U.S. House bill would route worst hazmat away from cities

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A U.S. House member has re-introduced a bill that would strengthen security requirements for shipments of the most hazardous materials.

U.S. Rep. Edward Markey, D-Mass., introduced the Extremely Hazardous Materials Transportation Security Act on March 17. U.S. Sen. Jon Corzine, D-N.J., will introduce a similar bill in the Senate, according to Markey’s website.

The legislation would require the Department of Homeland Security to route around densely populated areas any materials that are toxic by inhalation, highly flammable or highly explosive – if a safer route is available.

“Across the country, enough chlorine to kill 100,000 people in half an hour is routinely contained in a single rail tanker car that rolls right through crowded urban centers without adequate security protections,” Markey said in a statement. “The industry, with the encouragement of the Bush administration, claims it can’t afford to beef up security and re-route the most dangerous materials. The reality is that we can’t afford not to.”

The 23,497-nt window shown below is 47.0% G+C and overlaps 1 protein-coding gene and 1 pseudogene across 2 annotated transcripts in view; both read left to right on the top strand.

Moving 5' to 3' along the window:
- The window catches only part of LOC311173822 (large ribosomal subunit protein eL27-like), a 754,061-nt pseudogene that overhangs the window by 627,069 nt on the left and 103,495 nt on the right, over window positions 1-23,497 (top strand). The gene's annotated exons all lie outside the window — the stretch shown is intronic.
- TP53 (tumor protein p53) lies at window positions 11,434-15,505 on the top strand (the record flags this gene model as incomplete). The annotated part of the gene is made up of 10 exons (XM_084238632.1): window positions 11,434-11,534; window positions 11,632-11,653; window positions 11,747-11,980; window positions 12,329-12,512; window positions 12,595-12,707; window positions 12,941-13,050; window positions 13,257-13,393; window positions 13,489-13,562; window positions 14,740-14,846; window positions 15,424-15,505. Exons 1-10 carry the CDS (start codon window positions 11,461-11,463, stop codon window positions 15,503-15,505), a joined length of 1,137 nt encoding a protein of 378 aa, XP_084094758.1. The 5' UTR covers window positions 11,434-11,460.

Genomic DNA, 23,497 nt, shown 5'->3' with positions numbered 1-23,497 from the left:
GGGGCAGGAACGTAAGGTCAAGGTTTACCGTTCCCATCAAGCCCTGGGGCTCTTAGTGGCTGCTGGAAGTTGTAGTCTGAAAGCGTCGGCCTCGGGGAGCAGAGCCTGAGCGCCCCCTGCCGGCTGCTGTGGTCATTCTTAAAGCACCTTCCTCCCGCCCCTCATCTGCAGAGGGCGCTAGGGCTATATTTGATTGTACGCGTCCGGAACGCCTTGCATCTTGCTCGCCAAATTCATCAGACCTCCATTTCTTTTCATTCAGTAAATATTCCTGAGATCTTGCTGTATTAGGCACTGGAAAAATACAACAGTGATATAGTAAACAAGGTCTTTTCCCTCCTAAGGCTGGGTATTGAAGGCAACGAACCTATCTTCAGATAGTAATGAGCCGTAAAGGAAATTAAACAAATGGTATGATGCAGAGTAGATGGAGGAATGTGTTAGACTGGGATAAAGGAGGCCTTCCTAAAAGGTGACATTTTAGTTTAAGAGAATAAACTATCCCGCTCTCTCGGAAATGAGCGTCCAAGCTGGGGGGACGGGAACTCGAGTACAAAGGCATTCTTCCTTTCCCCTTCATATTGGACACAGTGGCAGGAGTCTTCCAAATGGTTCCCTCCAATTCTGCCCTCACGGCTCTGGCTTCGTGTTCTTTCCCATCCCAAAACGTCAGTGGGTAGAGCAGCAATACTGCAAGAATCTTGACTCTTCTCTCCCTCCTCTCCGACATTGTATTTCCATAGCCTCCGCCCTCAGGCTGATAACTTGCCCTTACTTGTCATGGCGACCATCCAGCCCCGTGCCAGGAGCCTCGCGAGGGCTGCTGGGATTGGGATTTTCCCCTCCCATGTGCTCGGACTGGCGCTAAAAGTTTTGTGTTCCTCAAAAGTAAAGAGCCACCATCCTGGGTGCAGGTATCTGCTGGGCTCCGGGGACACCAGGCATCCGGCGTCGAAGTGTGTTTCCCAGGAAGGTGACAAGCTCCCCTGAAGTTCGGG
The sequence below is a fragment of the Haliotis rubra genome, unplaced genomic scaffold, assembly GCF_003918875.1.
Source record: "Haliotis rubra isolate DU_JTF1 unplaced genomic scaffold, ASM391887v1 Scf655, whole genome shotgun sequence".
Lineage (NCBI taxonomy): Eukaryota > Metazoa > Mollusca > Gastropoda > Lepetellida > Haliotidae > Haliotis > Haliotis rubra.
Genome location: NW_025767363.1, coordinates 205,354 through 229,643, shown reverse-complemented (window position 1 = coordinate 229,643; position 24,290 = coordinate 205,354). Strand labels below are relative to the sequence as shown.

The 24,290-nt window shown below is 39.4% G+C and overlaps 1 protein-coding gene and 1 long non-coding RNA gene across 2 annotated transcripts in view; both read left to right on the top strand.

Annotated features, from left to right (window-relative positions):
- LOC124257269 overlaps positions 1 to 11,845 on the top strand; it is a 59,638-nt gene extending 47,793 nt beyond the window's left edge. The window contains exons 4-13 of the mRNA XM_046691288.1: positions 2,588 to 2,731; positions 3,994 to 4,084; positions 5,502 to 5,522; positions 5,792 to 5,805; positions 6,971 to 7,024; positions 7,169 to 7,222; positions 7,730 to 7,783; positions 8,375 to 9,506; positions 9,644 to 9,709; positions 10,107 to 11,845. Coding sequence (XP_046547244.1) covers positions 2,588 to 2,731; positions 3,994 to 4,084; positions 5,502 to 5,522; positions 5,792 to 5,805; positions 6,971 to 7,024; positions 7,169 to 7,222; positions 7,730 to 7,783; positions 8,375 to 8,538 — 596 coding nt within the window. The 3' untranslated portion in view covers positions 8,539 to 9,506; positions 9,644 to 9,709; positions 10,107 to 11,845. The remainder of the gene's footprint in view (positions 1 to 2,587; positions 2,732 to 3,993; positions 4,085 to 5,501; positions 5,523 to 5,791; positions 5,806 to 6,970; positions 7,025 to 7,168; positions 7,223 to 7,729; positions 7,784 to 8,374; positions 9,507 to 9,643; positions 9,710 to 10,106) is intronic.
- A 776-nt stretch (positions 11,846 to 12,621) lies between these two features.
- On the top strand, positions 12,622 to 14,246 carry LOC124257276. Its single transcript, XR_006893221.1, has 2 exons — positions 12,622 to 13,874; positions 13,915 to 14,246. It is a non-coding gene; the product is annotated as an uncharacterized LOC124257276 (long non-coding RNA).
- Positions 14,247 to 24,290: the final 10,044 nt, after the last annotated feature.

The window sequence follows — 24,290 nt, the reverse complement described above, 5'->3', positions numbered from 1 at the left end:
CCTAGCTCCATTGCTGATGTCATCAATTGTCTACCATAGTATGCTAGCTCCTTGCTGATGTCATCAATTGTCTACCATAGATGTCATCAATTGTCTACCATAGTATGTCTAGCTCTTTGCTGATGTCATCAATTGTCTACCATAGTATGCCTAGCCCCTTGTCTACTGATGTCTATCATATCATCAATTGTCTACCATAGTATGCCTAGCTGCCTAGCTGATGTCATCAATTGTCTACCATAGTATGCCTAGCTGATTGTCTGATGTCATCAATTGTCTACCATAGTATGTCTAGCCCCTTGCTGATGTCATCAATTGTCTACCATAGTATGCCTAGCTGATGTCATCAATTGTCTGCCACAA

Markey cited the case of Iyman Faris, an Ohio truck driver who pleaded guilty in 2003 to aiding and abetting al-Qaida in plans to destroy a New York City bridge and derail a District of Columbia train.

The bill would require greater security for extremely hazardous materials, such as extra security guards and surveillance technologies. It also would:

  • Require emergency workers to be notified before toxic chemicals are transported through their region and require those workers to have response plans ready.
  • Require employee training for those who work with the shipments and whistleblower protections for those who report problems.
  • Make those who fail to comply subject to injunctions or civil penalties of up to $100,000.
  • Kathy Patterson, a District of Columbia councilwoman, issued a statement applauding the bill. Her council enacted an emergency ordinance Feb. 1 aimed at keeping hazardous shipments away from Capitol Hill, a move aimed mostly at chlorine shipped by rail in the wake of a fatal derailment in South Carolina.

    “Enacted into law, this would be welcome news to the residents of the District of Columbia that the federal government is going to finally act, instead of talk, to address the risk of a terrorist attack in the nation’s capital,” Patterson said.

    If the bill passed, federal officials would be required to issue regulations for public comment within 180 days.

    Markey introduced similar legislation in 2004.